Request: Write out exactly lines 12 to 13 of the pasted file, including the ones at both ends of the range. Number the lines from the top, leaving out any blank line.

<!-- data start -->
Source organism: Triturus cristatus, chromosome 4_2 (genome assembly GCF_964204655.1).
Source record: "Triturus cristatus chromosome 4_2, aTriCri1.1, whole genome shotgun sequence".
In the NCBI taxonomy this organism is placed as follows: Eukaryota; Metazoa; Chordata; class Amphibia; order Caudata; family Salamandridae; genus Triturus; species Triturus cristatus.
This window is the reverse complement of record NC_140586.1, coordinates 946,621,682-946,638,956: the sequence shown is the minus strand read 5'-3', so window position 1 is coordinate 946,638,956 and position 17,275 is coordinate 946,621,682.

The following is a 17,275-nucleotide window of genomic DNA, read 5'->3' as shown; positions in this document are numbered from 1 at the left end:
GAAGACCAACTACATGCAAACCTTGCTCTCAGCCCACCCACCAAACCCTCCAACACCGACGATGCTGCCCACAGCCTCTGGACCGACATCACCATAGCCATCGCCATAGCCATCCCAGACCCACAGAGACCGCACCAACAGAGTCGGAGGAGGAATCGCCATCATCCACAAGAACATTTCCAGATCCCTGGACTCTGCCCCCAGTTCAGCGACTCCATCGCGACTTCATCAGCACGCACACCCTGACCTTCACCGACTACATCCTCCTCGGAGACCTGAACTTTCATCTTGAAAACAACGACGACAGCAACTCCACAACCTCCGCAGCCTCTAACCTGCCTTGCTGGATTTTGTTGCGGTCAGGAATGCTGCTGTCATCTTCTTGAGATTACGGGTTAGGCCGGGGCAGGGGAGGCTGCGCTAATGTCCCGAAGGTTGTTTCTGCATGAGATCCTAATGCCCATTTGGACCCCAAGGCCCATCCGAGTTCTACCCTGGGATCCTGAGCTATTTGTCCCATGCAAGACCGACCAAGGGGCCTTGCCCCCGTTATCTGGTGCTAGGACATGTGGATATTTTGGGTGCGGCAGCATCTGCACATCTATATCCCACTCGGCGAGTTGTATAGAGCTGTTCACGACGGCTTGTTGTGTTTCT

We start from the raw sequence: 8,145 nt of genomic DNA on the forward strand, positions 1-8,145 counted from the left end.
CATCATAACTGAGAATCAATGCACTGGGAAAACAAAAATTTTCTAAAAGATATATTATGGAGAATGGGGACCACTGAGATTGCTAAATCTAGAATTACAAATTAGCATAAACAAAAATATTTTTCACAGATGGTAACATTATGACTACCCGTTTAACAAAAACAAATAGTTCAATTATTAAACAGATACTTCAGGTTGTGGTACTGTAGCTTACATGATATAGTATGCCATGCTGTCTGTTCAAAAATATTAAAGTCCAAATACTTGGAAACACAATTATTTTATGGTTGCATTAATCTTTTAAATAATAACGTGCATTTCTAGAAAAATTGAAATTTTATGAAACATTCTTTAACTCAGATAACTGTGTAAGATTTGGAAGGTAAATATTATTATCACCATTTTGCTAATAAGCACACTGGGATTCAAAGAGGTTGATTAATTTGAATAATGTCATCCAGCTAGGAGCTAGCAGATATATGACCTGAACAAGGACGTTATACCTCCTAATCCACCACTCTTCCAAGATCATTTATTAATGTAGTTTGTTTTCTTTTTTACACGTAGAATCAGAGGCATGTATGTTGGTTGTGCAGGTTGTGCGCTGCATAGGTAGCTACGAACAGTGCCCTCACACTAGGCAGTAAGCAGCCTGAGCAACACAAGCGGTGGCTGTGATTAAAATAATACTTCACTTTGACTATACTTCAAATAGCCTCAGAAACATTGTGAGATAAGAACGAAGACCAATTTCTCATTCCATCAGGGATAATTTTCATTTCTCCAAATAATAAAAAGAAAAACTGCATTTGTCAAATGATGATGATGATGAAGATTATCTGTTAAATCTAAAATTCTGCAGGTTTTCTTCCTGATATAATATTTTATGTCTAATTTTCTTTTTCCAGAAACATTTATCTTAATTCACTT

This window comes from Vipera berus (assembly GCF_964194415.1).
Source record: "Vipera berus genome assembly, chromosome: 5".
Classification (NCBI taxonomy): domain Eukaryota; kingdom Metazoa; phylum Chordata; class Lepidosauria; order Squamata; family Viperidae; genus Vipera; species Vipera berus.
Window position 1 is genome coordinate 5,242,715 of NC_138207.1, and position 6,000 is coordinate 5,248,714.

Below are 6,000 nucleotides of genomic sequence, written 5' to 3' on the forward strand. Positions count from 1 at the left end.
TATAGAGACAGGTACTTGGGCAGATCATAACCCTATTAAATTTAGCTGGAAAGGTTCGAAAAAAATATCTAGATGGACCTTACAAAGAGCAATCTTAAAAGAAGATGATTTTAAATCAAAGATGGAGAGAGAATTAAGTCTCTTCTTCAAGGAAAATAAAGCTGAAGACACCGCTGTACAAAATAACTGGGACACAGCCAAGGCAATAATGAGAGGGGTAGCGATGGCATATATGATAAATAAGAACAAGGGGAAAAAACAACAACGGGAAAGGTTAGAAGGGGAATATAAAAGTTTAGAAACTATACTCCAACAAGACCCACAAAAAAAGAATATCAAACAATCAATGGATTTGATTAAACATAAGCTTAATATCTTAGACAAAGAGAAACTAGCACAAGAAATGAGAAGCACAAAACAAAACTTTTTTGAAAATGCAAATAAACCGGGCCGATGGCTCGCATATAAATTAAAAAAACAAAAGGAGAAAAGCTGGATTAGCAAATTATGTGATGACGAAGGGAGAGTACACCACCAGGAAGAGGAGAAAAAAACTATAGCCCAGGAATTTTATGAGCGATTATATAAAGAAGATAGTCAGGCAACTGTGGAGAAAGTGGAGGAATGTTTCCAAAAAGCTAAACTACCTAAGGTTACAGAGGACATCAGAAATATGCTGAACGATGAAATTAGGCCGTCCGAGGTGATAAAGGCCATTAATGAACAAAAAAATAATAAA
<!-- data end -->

Window position 1 is genome coordinate 5,242,715 of NC_138207.1, and position 6,000 is coordinate 5,248,714.

Below are 6,000 nucleotides of genomic sequence, written 5' to 3' on the forward strand. Positions count from 1 at the left end.